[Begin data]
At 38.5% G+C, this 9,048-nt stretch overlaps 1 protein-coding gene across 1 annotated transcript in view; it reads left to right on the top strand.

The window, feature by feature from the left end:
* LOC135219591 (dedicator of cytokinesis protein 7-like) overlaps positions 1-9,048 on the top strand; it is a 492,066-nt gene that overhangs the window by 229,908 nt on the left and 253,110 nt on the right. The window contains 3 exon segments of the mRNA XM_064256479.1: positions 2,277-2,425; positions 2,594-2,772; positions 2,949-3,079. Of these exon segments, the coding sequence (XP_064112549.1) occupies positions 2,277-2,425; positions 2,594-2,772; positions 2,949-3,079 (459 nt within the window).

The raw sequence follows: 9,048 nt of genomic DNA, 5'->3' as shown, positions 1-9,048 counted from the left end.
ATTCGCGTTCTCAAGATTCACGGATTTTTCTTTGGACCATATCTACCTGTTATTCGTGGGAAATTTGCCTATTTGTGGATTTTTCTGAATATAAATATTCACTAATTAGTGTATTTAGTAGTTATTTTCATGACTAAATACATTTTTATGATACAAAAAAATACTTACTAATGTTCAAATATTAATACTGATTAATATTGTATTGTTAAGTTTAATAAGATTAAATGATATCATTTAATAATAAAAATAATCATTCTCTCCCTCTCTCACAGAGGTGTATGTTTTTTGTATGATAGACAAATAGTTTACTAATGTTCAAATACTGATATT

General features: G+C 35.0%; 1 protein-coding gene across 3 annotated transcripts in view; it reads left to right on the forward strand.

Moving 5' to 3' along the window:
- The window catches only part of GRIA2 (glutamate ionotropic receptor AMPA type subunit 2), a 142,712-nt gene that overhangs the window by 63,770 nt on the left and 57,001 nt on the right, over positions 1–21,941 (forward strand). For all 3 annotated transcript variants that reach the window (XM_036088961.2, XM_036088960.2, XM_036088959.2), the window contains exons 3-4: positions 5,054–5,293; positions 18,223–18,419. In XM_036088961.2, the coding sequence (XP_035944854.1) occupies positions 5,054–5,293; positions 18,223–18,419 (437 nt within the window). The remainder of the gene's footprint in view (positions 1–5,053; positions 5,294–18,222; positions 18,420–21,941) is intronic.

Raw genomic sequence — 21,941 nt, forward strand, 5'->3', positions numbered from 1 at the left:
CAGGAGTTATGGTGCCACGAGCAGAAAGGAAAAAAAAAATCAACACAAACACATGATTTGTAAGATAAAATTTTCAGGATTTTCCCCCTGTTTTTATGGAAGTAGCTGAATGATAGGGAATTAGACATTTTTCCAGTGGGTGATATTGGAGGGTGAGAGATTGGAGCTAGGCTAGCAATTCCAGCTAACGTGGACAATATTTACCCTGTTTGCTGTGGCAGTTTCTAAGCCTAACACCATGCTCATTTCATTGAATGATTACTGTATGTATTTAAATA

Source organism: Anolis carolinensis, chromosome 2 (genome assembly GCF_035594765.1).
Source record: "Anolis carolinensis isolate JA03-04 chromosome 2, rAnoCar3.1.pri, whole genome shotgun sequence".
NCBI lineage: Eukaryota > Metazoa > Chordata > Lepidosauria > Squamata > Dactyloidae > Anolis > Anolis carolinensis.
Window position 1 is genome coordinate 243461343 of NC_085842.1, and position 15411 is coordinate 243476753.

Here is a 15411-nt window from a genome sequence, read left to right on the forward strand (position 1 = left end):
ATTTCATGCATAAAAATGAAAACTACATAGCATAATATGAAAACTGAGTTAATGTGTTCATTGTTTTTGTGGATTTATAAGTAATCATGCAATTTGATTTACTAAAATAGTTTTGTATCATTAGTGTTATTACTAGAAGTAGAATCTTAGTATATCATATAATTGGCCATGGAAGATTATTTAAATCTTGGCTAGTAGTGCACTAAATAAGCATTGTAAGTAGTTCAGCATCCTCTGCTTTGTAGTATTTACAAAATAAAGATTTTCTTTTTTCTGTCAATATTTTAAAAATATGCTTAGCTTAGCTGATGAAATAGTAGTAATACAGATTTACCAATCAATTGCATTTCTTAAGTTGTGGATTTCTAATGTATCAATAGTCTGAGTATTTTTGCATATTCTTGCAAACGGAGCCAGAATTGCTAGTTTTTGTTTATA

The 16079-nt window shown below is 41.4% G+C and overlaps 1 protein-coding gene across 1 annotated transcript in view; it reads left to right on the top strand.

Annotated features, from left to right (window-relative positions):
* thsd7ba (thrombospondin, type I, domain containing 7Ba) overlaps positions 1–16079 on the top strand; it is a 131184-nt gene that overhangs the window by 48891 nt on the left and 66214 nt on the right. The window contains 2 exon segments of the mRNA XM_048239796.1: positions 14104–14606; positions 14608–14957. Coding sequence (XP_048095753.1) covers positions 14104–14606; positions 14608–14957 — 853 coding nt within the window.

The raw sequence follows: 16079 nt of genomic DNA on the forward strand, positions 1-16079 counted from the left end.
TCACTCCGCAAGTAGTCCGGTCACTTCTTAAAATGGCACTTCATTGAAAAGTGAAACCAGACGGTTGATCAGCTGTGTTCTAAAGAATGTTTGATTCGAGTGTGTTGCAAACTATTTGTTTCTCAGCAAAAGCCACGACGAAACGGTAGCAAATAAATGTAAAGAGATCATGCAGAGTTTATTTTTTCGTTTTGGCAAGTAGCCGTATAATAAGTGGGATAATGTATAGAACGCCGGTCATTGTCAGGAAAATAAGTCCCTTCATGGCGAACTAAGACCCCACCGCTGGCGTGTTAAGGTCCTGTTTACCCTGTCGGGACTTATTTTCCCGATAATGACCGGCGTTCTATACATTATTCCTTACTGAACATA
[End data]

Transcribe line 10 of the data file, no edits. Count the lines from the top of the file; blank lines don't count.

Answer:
CAGGAGTTATGGTGCCACGAGCAGAAAGGAAAAAAAAAATCAACACAAACACATGATTTGTAAGATAAAATTTTCAGGATTTTCCCCCTGTTTTTATGGAAGTAGCTGAATGATAGGGAATTAGACATTTTTCCAGTGGGTGATATTGGAGGGTGAGAGATTGGAGCTAGGCTAGCAATTCCAGCTAACGTGGACAATATTTACCCTGTTTGCTGTGGCAGTTTCTAAGCCTAACACCATGCTCATTTCATTGAATGATTACTGTATGTATTTAAATA